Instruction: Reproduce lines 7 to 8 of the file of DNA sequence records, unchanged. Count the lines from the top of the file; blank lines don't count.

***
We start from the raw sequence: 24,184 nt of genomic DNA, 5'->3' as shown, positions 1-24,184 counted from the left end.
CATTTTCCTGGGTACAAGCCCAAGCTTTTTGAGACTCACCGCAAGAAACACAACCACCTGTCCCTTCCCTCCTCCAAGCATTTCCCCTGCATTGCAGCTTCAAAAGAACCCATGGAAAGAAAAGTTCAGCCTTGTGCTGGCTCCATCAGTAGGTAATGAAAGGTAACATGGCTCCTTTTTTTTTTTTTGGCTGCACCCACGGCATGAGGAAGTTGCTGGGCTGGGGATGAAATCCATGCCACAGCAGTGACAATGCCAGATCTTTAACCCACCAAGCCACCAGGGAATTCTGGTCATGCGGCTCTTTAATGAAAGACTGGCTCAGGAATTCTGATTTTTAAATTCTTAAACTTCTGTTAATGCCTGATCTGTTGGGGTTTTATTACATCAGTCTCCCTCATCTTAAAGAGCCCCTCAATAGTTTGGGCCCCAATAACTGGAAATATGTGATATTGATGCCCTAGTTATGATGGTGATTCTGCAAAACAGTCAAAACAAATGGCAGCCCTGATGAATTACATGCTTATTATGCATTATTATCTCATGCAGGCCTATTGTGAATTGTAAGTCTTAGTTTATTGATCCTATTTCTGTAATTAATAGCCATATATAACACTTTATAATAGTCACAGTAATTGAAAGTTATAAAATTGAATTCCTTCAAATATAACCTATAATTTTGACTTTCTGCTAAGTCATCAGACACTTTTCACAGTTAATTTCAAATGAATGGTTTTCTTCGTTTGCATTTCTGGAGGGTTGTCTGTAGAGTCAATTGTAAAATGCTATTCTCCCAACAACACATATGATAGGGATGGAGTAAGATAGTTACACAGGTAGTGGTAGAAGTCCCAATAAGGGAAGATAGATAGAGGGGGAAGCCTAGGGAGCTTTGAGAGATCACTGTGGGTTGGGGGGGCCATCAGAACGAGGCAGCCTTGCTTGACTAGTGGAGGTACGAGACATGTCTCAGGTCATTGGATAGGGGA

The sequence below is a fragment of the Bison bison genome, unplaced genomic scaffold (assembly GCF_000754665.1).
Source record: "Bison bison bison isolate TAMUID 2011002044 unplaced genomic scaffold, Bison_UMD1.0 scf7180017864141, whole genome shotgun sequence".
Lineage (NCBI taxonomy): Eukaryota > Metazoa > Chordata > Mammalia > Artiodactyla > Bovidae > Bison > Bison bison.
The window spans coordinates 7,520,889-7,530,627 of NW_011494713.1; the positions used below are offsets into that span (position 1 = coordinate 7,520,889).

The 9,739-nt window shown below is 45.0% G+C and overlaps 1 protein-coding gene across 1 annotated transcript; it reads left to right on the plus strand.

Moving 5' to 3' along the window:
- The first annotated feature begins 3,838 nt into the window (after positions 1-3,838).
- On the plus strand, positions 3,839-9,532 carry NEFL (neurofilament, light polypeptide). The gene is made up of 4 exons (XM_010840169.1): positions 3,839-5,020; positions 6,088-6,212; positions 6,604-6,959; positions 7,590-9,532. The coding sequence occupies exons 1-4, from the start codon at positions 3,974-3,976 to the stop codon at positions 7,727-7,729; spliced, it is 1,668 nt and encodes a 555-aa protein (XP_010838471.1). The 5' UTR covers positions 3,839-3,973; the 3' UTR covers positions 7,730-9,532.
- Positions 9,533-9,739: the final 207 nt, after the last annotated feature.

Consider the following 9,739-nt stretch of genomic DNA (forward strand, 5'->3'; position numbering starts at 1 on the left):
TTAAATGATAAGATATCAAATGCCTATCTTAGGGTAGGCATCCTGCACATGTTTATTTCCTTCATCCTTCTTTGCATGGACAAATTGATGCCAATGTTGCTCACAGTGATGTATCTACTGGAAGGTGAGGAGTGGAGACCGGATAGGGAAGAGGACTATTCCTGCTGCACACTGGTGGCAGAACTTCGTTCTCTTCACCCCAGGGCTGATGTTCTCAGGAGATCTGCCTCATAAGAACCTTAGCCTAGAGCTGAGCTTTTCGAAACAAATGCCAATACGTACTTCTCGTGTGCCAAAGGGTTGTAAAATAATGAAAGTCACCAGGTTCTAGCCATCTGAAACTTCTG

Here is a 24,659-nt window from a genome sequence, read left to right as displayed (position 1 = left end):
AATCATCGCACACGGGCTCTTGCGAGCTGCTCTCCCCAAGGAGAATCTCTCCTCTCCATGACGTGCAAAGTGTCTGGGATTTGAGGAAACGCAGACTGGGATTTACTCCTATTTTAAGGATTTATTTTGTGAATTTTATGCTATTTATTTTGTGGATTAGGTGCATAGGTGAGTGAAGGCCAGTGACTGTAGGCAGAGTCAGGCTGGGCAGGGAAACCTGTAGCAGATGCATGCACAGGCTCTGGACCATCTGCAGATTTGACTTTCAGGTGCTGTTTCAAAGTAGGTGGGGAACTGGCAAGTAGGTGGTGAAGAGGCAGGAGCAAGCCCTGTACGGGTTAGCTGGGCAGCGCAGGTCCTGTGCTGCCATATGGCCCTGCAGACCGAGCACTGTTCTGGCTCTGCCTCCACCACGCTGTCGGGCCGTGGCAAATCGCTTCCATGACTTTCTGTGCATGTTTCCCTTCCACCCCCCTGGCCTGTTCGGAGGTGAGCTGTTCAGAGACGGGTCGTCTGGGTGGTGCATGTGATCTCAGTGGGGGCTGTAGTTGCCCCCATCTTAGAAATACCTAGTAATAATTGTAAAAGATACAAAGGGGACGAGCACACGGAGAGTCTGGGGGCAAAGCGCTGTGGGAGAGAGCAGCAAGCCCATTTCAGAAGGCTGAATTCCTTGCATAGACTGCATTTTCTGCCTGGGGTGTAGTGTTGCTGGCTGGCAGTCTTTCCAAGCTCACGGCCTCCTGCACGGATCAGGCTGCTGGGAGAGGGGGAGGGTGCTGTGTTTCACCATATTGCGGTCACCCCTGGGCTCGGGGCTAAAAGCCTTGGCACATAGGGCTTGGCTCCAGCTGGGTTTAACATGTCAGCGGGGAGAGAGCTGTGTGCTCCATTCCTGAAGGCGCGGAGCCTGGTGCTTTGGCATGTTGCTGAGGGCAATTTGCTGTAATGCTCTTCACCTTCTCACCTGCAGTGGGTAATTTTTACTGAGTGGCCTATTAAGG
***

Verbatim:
The 9,739-nt window shown below is 45.0% G+C and overlaps 1 protein-coding gene across 1 annotated transcript; it reads left to right on the plus strand.

Moving 5' to 3' along the window: